The JSE celebrated the 20th anniversary of the commodity derivatives market this year – and with it, a string of successes


‘This is indeed a very special year for us. Starting out as a pure agricultural market 20 years ago, there were a number of market participants who, at the time the grain sector was being deregulated, felt derivatives was just one step too far. Today we are able to easily trade the underlying maize crop 10 times over and we have a number of metal and energy products included in our mix,’ says Chris Sturgess, the JSE’s Director of Commodities.

The commodity derivatives market began as an agri-focused product house and a member of Safex. Trading was launched on 31 July 1995 with a chilled beef carcass contract as well as grain and oilseed forward contracts, followed by a cash-settled potato contract.

The market took off strongly with the introduction of white and yellow maize contracts in 1996. It was a move that entrenched the credibility of the commodity derivatives market, and bread milling and soya bean contracts were soon added to the mix.

Future Growth
‘Both of these products introduce us to new clients and new markets, and so we see exciting times ahead’


In 2001, Safex was bought by the JSE. It’s now a fully integrated part of the diversified business of the JSE. In 2009, the exchange entered into an agreement with the CME Group to license its benchmark cash-settled corn futures.

This has expanded to include various derivatives on a range of commodities, including instruments in the energy market.

Sturgess lists a number of highlights, including its first option trade, which took place during a drought year ‘and was a great introduction to the market’. Another was the listing of the soya bean contract. ‘When we first introduced the 25 ton soya contract, our annual production in South Africa was only around 130 000 tons,’ he says. ‘Today, with a large shift towards soya production, we now produce around 1 million tons and so also increased our standard contract size to equal 50 tons.’

The trading of the first million contracts was a milestone. Today the market trades close to 3 million contracts in a single year.

February 2015 saw new records for the number of trades, at 396 012 contracts and a trade value of R75 billion. Performance continues to be excellent, with average daily volumes of more than 14 000 contracts a day.

A recent exciting development has been the launch of the JSE Euronext milling wheat futures contract, which officially started trading on 8 July this year. Through this, Euronext will be extending its reach into Africa.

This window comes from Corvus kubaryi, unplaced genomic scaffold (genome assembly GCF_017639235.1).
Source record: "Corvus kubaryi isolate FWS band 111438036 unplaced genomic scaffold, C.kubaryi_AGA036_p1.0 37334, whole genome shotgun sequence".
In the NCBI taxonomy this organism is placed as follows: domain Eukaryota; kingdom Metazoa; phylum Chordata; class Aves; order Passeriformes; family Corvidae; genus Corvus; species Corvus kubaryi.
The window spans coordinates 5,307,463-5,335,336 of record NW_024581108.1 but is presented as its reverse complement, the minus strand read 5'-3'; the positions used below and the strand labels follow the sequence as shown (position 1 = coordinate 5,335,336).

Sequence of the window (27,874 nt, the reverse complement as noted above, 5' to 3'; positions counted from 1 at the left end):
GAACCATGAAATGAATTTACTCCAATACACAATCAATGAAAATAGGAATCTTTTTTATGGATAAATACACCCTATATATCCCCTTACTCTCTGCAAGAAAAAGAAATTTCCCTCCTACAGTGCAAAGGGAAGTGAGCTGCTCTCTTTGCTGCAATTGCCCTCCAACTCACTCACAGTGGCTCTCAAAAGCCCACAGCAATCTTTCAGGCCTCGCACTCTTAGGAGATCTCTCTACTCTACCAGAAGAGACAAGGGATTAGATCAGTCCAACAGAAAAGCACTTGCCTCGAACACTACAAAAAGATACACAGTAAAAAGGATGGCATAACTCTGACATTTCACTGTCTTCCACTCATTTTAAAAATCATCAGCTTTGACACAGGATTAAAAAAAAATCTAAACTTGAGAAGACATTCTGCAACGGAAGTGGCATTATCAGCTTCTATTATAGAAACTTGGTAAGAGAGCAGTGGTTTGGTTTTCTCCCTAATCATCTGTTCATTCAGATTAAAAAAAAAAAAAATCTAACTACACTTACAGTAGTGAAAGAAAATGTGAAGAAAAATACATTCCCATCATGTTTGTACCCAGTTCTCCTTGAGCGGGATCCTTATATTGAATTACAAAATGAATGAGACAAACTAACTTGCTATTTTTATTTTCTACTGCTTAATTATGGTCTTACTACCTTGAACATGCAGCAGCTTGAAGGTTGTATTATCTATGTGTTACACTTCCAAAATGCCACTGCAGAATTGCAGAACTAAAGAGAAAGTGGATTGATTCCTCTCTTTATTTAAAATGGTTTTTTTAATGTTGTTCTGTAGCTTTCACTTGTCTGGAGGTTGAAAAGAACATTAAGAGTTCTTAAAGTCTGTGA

As part of a mutual licence agreement, the JSE said it would offer market participants a cash-settled and rand-denominated version of Euronext’s milling wheat contract. The contract size is 50 tons and is intended to make it easier for local participants to access another international exchange.

‘With local demand for the contract and more imported wheat coming through from Europe, this product makes it easier for participants to price off the Matif wheat contracts,’ says Sturgess, adding that there is much promise in the commodity derivatives business.

‘It’s clearly a very tough time for commodity markets in general, but we know that what goes down must go up. We remain confident the business will continue to grow as we bring on more hedgers to use the instruments available.’

In the short term, the JSE is working on re-introducing a cash-settled beef carcass and weaner contract to assist the sector, as well as a US-dollar traded and settled Zambian white maize, wheat and soya bean contract with delivery points in Zambia.

‘Both of these products introduce us to new clients and new markets, and so we see exciting times ahead. Longer term, we have set our sights on weather derivatives and even a deliverable diesel contract for South Africans to use to manage these risks.’ Sturgess has credited the JSE’s clearing members, registered members, storage operators and the team at the JSE for their support in enabling the business to venture out into new commodity sectors.

He is upbeat about opening up trading opportunities in Africa through the JSE’s partnership with the Zambian Commodity Exchange. ‘This will introduce South African member firms to Zambian clients, and visa versa. If we could continue to grow the production base of Zambian commodities like maize, wheat and soya, we have another major supplier that will complement trading opportunities for the entire region.’

By Kim Cloete
Image: Fredrik Broden/reneerhyner.com